Friday, December 15, 2017     Volume: 18, Issue: 41
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Santa Maria Sun / Art

The following article was posted on December 6th, 2017, in the Santa Maria Sun - Volume 18, Issue 40 [ Submit a Story ]
The following articles were printed from Santa Maria Sun [santamariasun.com] - Volume 18, Issue 40

Mollie Dobbs turns childhood acting bug into blossoming career

By REBECCA ROSE

Actress Molly Dobbs, an Arroyo Grande High School graduate, is currently performing the role of Ellie in the Pacific Conservatory Theatre’s (PCPA) production of Freaky Friday. She recently talked with the Sun about her career and her origins as a performer.

 

Sun: How did you get started in theater?

Dobbs: I grew up in Arroyo Grande and went to Arroyo Grande High School. I started off doing competitive Irish dancing. That was me and my family’s hobby; we traveled the country and the world competing. That’s how I really got started, and then from there I got really into ballet. One day my dad said I should audition for SLO Little Theatre and so I did. I was lucky enough to get it and I have never stopped acting since.

 

Sun: What was your first big role at SLO Little Theatre and what was the experience like?

MD: I was Scout in To Kill a Mockingbird. I was 12. What was so amazing about it was there was this aspect of the ballet that I had been doing—I didn’t know what to call it—where you would be onstage at the end of, say, A Christmas Carol, and the fake snow would be falling and you would have to stand there and pretend that fake snow was real snow. And it was just the most wonderful feeling to me to transcend the world of the stage and footlights and really attempt to believe the snow is real. I tried to describe this to my dad, and he said, “Well, honey, you love acting! That’s what that is, that’s acting.” And I thought that sounded like fun. So he said, “You should audition for this show.” We showed up at the theater for my first audition and I had dirt on my face and I was wearing overalls; I showed up in costume like the complete plebeian I was. I had no idea what was going on. I got the job, and it was amazing. It was my first show and I didn’t know much. I just remember really loving being someone else and loving convincing people of what I was saying.


READY FOR HER CLOSE-UP
Local actress Molly Dobbs’ career has included stints at the SLO Repetory Theatre (formerly SLO Little Theater) as well as a lead role in PCPA’s Freaky Friday. Dobbs heads to New York City in January to begin a series of auditions for major talent agents and theaters.
PHOTO COURTESY OF LUIS ESCOBAR REFLECTIONS PHOTOGRAPHY STUDIO
 

 

Sun: What did you do after high school?

MD: From the age of 12, musical theater was all I wanted to do. For my undergraduate degree I went to the Royal Conservatory of Scotland. Then I took a year off and did some regional theater. Then I went to the London Academy of Music and Dramatic Arts and got my master’s in classical acting. The program is very competitve. There were about 30 of us in the program. It’s a year-long program ... it’s pretty full-on. We were in 9 a.m. to 9 p.m. six days a week.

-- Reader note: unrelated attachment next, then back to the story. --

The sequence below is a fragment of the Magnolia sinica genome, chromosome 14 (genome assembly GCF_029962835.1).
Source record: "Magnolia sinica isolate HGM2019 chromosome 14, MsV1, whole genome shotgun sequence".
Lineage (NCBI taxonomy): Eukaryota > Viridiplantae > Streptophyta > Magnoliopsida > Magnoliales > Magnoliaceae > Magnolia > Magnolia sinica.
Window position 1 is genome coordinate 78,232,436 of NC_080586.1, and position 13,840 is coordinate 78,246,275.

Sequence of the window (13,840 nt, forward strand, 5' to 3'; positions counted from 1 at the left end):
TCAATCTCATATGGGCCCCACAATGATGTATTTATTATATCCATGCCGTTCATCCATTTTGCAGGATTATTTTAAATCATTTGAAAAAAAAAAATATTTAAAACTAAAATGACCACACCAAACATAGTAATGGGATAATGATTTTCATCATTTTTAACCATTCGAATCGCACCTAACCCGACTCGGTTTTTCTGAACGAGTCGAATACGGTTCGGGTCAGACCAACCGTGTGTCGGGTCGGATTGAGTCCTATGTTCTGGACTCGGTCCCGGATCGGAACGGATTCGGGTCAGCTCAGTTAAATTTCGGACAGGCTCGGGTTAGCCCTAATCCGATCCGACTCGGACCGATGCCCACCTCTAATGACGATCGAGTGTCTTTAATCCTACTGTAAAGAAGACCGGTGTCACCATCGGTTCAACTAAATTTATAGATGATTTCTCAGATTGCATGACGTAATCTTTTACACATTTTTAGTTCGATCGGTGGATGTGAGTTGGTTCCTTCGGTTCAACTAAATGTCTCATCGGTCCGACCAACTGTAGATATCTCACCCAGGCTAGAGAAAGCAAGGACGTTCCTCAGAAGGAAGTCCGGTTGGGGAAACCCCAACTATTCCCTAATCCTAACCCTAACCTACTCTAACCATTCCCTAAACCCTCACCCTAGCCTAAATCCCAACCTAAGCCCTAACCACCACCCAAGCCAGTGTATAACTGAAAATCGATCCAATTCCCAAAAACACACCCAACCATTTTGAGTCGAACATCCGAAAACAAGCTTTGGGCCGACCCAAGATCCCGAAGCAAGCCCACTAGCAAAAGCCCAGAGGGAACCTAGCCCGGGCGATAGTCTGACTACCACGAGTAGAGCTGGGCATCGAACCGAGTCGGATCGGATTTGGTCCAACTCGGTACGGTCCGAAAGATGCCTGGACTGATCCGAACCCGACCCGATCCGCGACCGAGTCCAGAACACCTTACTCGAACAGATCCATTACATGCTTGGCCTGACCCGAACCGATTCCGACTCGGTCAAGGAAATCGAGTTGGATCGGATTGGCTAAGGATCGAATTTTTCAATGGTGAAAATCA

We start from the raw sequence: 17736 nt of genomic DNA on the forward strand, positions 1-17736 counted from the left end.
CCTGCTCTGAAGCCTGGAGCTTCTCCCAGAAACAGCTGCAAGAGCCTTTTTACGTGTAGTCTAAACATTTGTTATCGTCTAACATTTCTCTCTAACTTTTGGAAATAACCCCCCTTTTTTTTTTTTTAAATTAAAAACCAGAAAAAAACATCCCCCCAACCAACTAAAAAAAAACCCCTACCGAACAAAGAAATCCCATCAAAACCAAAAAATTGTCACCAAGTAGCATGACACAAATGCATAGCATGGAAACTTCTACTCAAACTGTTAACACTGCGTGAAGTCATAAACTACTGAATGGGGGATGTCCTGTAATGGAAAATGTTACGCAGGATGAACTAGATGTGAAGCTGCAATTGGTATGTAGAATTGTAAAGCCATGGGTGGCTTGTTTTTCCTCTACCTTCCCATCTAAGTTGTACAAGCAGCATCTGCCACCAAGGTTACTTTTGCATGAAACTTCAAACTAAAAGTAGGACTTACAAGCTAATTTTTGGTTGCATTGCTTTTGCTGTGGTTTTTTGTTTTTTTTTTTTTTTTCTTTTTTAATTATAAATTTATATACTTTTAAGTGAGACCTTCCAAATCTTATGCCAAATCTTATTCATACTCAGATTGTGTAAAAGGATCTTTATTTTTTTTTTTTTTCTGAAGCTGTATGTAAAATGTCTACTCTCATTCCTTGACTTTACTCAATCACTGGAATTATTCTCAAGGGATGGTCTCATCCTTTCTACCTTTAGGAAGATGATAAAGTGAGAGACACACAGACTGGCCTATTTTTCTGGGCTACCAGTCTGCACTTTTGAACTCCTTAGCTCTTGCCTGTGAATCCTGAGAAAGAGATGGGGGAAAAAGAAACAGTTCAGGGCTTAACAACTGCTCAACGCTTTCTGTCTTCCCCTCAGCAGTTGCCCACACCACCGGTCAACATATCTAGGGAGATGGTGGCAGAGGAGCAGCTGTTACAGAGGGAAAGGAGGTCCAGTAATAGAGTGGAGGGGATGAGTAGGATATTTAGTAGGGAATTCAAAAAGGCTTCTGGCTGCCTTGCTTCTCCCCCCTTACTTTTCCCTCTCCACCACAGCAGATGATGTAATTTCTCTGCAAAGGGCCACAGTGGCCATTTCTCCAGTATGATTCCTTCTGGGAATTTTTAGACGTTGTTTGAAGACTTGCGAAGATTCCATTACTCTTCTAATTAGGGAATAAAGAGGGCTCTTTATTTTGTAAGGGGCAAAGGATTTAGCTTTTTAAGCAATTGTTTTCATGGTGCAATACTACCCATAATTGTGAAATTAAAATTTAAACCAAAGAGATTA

Sun: What brought you back to the Central Coast?

MD: I was working in Tennessee on a summer stock production. I had previously worked with Eric Stein, PCPA director. We knew each other pretty well, and he had always been very mentoring to me. He came to my showcase for my master’s program and I told him I would love to come back—I had previously been in The Sound of Music. He sent me an email and said I would be good as Ellie in Freaky Friday. We did some auditions and I worked on a lot of materials because they weren’t quite sure what kind of actress they wanted because the material was so new. So I did a lot of work on different songs. As soon as they said they were interested in me I said, “Sign me up!” I identify a lot more with Katherine in the play as Ellie because I’m more of a type A person myself. So that was a challenge for me, to try imagine what it’s like to not have any idea what you’re doing and not care.

 

Sun: What are your plans after the production?

MD: I have a couple of auditions on the horizon in various parts of the country. I would love to come back and work at PCPA. As of now I’m flying to New York because I have a slot in the All in One Auditions, which is a big group of theater auditions that happen in Manhattan. It’s 1,005 who originally applied, and 95 are chosen to audition, and I got one of those slots. I get to audition for a bunch of people who I really admire, so it’s great. I’m really excited.

 

Sun: What are your lifelong ambitions—do you want to stay on stage or do you want to pursue film?

MD: Theater has always been my first love. It’s such an important art form because there is so much conflict and pain in the world. Getting a bunch of people who are not likeminded in the same room and telling them a story is something no other art form can do. I’ve given my life to theater, and I would be excited to move to New York and dedicate myself to it.

 

Arts and Lifestyle Writer Rebecca Rose can be reached at rrose@santamariasun.com.




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